"Well, welcome to my world for the next 90 minutes/ I'll be baring my soul for the price of your ticket/ and I'll do it over again tomorrow night." Living Hard - Gary Allan-Odie Blackmon-Bob DiPiero.

When American country star Gary Allan toured here in 2005 he exorcised the grief of the suicide of his third wife Angela by performing songs inspired by their tragedy.

The single gunshot wound, at 1.25 a.m. on October 25, 2004 at the couple's Nashville home, triggered a flood of emotions.

It also ignited Allan's sixth album Tough All Over and shot it to the top of U.S. pop and country charts with ancillary success here.

But the suicide, attributed to migraines rooted in depression, left many other victims with emotional scars.

The couple had six children - each had three from previous marriages.

Angela hailed from Cleburne, Texas, and Allan, real name Herzberg, from La Mirada in southern California.

So, now on Allan's fourth Australian tour, he is sharing solace and healing with his children Maggie, Dallas and Tana.

He plans to fly them to the Great Barrier Reef for a belated holiday.

"This time I'm going to stay an extra week after the tour," Allan, 40, told Nu Country TV.

"I'll fly my kids over and we're all going to go out to the Great Barrier Reef and stay on one of those islands. We're kicking around Hayman Island at the moment. Steve Forde (Allan's support act) is going to show us around for eight days. He speaks the language."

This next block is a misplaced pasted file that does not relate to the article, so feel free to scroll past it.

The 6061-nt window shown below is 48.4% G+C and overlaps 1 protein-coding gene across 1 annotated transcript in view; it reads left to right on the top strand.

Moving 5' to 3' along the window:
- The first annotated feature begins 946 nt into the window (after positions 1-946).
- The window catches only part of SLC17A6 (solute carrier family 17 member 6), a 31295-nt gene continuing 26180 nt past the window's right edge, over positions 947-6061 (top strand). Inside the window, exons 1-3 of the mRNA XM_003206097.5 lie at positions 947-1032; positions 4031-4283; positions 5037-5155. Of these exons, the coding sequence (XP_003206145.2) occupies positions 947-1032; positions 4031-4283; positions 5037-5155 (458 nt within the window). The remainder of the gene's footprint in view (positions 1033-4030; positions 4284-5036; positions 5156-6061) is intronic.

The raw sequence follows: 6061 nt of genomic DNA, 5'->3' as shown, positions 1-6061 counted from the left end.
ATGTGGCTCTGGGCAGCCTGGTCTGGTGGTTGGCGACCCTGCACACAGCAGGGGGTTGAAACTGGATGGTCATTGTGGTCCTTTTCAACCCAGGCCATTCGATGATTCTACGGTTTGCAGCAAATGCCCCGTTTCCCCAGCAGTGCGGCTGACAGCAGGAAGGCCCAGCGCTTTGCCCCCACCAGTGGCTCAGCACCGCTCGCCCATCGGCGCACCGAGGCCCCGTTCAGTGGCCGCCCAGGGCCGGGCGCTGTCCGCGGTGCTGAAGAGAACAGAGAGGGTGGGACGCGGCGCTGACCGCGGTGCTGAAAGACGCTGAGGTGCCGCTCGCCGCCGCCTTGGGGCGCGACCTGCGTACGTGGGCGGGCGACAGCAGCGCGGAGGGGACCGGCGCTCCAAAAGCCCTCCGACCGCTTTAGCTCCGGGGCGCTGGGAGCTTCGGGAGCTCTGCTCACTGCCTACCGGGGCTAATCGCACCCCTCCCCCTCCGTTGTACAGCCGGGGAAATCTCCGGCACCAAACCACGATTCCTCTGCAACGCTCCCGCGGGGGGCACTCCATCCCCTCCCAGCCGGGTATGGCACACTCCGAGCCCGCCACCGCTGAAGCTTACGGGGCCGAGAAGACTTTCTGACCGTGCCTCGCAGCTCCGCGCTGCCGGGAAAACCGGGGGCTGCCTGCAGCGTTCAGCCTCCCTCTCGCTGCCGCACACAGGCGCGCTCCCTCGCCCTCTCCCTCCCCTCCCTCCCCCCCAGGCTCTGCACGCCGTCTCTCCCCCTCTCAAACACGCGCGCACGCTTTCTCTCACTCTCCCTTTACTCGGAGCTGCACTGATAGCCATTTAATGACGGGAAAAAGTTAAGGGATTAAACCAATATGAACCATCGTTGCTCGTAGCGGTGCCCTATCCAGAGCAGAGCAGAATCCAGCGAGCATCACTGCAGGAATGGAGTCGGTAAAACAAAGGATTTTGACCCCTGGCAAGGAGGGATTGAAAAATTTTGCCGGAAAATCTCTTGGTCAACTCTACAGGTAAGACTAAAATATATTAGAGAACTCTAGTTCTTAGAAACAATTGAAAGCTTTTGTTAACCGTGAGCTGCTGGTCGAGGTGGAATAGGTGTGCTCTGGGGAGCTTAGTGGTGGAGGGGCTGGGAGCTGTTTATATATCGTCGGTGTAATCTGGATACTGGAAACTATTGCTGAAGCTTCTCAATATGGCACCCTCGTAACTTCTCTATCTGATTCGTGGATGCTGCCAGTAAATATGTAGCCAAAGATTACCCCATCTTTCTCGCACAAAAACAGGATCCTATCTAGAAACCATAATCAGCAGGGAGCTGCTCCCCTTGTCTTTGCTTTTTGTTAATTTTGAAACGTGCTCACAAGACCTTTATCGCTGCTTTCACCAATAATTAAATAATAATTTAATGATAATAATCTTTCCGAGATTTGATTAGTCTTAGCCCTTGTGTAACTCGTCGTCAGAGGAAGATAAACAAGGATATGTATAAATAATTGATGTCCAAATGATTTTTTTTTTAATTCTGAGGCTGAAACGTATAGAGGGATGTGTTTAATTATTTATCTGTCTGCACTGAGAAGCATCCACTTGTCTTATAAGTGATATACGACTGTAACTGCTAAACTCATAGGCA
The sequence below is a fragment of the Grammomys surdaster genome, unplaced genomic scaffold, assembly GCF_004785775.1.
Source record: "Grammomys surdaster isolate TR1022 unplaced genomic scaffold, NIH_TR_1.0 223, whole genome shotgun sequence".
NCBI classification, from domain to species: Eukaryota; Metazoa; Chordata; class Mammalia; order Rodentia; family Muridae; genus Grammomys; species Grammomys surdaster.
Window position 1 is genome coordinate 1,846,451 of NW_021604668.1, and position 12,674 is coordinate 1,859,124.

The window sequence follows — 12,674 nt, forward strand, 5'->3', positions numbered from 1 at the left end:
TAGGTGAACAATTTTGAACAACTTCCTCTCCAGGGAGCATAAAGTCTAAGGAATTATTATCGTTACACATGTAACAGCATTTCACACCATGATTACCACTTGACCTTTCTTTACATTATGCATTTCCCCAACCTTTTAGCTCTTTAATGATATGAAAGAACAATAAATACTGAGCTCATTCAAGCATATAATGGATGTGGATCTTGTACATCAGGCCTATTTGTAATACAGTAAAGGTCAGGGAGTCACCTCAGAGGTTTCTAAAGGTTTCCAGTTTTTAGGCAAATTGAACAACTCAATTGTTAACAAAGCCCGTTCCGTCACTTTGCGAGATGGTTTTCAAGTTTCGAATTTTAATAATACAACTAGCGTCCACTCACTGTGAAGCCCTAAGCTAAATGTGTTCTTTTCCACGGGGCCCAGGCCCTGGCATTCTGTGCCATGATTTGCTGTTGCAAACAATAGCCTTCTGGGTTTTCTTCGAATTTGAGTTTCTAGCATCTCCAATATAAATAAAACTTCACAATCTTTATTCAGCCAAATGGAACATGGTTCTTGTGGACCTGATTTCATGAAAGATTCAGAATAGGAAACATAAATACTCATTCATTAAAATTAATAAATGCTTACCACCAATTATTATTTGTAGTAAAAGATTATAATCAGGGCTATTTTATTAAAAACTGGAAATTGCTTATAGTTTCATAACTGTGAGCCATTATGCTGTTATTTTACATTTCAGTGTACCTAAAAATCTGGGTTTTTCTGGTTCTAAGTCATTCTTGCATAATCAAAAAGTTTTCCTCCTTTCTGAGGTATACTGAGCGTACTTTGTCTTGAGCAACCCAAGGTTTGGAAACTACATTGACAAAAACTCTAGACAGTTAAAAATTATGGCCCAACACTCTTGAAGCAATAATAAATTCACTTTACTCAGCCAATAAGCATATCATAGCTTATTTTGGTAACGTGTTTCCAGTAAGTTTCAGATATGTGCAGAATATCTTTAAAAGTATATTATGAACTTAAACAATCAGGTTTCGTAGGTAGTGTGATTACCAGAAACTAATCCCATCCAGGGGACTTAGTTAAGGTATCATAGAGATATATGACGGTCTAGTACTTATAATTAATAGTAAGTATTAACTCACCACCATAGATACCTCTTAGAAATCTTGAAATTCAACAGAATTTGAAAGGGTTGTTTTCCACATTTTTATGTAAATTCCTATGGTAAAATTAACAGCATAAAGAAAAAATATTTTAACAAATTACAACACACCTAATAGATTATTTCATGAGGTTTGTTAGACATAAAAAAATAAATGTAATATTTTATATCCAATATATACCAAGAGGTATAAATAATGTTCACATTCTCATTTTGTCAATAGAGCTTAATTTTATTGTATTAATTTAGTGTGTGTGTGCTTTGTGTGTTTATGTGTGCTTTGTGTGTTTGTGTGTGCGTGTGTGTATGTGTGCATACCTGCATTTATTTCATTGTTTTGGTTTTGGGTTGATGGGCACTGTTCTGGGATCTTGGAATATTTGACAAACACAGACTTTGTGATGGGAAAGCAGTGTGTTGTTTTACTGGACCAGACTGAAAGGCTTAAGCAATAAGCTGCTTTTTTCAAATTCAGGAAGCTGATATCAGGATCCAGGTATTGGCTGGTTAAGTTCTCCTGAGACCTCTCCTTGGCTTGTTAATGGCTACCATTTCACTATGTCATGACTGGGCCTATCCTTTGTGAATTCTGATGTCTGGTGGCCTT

Allan also plans to indulge his love of surfing that he shared with Cheyne Horan on previous tours.

"I hope there's still waves there this time," Allan said before learning of storms that have wreaked havoc with the Queensland and NSW coasts.

For Allan surfing, diving and snorkelling are a respite from the recent rigors of a life that began 40 years ago in southern California.

Allan believes that the post tour holiday will also aid his family healing.

"It will be respite for all three of them," Allan confided.

"I love diving and snorkelling but we never go down real deep - nothing below eight feet."


"Living hard is hardly living/ for a hard rocking, rowdy musician/ rollin' liker the Stones/ starting to look like Dylan." - Living Hard - Gary Allan-Odie Blackmon-Bob DiPiero.

But Allan delves deep in his songwriting that he describes as group therapy.

Song titles from his previous album are salient signposts to his suffering - I Just Got Back From Hell, Putting My Misery On Display, Putting Memories Away and No Damn Good.

"I don't know if I can sing those songs live because they are so emotional, and there were a lot of tears when I was writing them," Allan said.

"I became the ambassador to suicide."
Allan's exorcism didn't end there - he included a suicide prevention hotline phone No 1-800-SUICIDE - on the cover of his album.

The singer harvested hell from the heartbreak and has now pushed his career album sales way beyond six million.

But, now on his seventh album Living Hard he is looking forward - especially on the hedonistic title track.

"That was a fast write. It was my idea and I had it all mapped out. It's a good song," Allan revealed.

"It only took about an hour and a half. We had the idea and it just seemed like it was so literal to what we're doing. Bob and Odie are prolific writers. I'm really looking forward to raging with you guys."

But the title track wasn't the sales catalyst for the album produced by Allan and Mark Wright.

It was the radio friendly hit single Watching Airplanes, penned by Jim Beavers and Johnathan Singleton that sits at #2 on the U.S. Billboard charts.

The song was accompanied by a video that scored wide exposure on CMT in the U.S. and on CMC and Nu Country TV here.

Allan also added covers of Keith Gattis-Audley Freed's raunchy Wrecking Ball, Dean Dillon-Scotty Emerick-Aaron Barker tune As Long As You're Looking Back and Aaron Barker-Radney Foster-Bobby Houck song Half Of My Mistakes.